Taylor Noel

Taylor Noel

Taylor Noel started working for Scribner’s publicity department in 2015. She interned at Algonquin Books and Folio Literary Management while completing her studies at The University of North Carolina at Chapel Hill. Taylor tends to read mostly literary fiction and memoirs, but will also dabble in upmarket commercial fiction with historical, transcultural, or apocalyptic settings, as well as popular young adult. You can find her on Instagram @books_with_taylor.

Posts by Taylor Noel

12 Overlooked Novels with Southern Roots

I love living in New York, but sometimes I need a little fix of Southern comfort. Books are cheaper than airfare, and there is no shortage of nationally acclaimed literature from the South. Of course y’all have all heard of the classics—GONE WITH THE WIND, THEIR EYES WERE WATCHING GOD, TO KILL A MOCKINGBIRD, THE ADVENTURES OF HUCKLEBERRY FINN, UNCLE TOM’S CABIN, or BELOVEDbut the well of amazing and provocative Southern novels runs much deeper. So go pour yourself an ice cold sweet tea, sit back in your rocker, and crack open one of these lesser known novels set below the Mason Dixon line.

An Eerie and Mesmerizing Mystery in Remote Australia

I picked up Evie Wyld’s All the Birds, Singing primarily because of its gorgeous and intriguing cover. It reminded me of the James Herriot stories my mom read with me when I was a kid. You know those books—the ones with the stunning watercolors of border collies herding fluffy white sheep across luscious green fields in England.

An Entertaining Riot of a Read About the Modern-Day South

I grew up in the South. I wore bows in my hair, pearls around my neck, Lilly Pulitzer sundresses, and Jack Rogers sandals. I was invited to be a debutante and I pledged a sorority. Needless to say, the importance of a well-manicured appearance has been impressed upon me, and I’ve also witnessed my fair share of bad behavior from elite Southern women. Still, I don’t think anything could have prepared me for the striking world of Cheshire, an exclusive residential community in Tuscaloosa, Alabama, which is at the heart of Helen Ellis’s first book, Eating the Cheshire Cat.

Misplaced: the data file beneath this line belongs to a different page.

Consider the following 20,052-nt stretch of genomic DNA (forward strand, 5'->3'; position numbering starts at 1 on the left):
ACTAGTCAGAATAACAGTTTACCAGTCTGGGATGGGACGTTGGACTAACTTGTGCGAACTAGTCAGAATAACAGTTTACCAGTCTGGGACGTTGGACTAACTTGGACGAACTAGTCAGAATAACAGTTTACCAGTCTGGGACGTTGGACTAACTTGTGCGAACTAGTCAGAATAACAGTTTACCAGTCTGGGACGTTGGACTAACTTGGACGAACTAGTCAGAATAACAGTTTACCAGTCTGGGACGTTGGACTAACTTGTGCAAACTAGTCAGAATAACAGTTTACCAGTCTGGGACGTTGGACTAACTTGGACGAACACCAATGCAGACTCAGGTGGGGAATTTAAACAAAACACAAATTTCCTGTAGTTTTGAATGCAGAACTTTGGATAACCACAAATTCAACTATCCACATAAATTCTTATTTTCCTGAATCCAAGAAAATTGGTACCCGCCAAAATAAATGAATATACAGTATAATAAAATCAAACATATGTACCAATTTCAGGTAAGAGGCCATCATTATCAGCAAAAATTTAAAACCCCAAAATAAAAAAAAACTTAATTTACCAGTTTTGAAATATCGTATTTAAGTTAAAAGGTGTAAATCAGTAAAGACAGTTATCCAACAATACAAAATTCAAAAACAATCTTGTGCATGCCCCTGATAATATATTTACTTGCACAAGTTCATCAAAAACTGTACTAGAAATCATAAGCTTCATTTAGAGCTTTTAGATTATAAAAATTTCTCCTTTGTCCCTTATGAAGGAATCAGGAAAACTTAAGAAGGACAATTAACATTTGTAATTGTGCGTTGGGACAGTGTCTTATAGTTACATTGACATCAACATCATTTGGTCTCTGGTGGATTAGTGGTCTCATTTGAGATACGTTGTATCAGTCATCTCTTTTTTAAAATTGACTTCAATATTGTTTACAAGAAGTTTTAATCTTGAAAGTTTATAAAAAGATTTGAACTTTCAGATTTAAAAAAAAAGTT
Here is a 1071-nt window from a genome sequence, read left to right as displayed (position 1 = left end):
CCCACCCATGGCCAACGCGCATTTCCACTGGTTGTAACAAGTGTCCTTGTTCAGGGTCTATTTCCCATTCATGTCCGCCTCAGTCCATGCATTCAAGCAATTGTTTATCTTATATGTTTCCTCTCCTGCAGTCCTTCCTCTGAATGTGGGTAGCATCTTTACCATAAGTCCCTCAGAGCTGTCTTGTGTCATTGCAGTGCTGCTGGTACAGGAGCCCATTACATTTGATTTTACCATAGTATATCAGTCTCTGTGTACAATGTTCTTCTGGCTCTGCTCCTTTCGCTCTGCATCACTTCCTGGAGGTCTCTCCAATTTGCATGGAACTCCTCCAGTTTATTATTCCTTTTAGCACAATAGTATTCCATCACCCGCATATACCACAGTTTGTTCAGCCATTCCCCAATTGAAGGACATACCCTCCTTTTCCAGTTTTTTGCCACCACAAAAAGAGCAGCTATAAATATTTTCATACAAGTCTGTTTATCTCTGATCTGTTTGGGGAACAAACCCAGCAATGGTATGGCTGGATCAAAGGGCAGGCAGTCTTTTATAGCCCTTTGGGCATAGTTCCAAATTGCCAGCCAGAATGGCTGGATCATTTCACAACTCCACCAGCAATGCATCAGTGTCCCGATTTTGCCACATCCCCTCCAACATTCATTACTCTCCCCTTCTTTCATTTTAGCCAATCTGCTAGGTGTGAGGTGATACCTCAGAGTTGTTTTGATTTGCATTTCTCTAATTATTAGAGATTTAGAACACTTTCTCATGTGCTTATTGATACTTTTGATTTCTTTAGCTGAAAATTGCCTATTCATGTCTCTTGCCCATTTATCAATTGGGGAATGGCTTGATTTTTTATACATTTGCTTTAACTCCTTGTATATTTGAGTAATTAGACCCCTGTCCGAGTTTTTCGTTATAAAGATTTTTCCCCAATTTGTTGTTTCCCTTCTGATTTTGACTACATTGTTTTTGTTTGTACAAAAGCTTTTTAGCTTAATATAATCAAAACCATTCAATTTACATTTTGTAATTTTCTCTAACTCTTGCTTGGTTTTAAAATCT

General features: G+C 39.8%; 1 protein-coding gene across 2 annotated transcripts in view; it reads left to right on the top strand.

A Lyrical Love Story Across Decades and Continents

Being raised in a family of readers, I was quick to absorb every book my parents put in my hands. By fourth grade, I was filching my parents’ books off nightstands, coffee tables, and deliberately high shelves. I still remember the look of terror on my dad’s face when he discovered his eleven-year-old daughter reading Ken Follett’s The Pillars of the Earth at two in the morning. Needless to say, my parents and I had a chat about “age-appropriate books.” While I have moved past the times of censored library privileges, my parents and I still don’t always agree on books. With Jan-Philipp Sendker’s debut novel, The Art of Hearing Heartbeats, though, there is no debate. It is unanimously one of the best books we have ever had the immense pleasure of reading.

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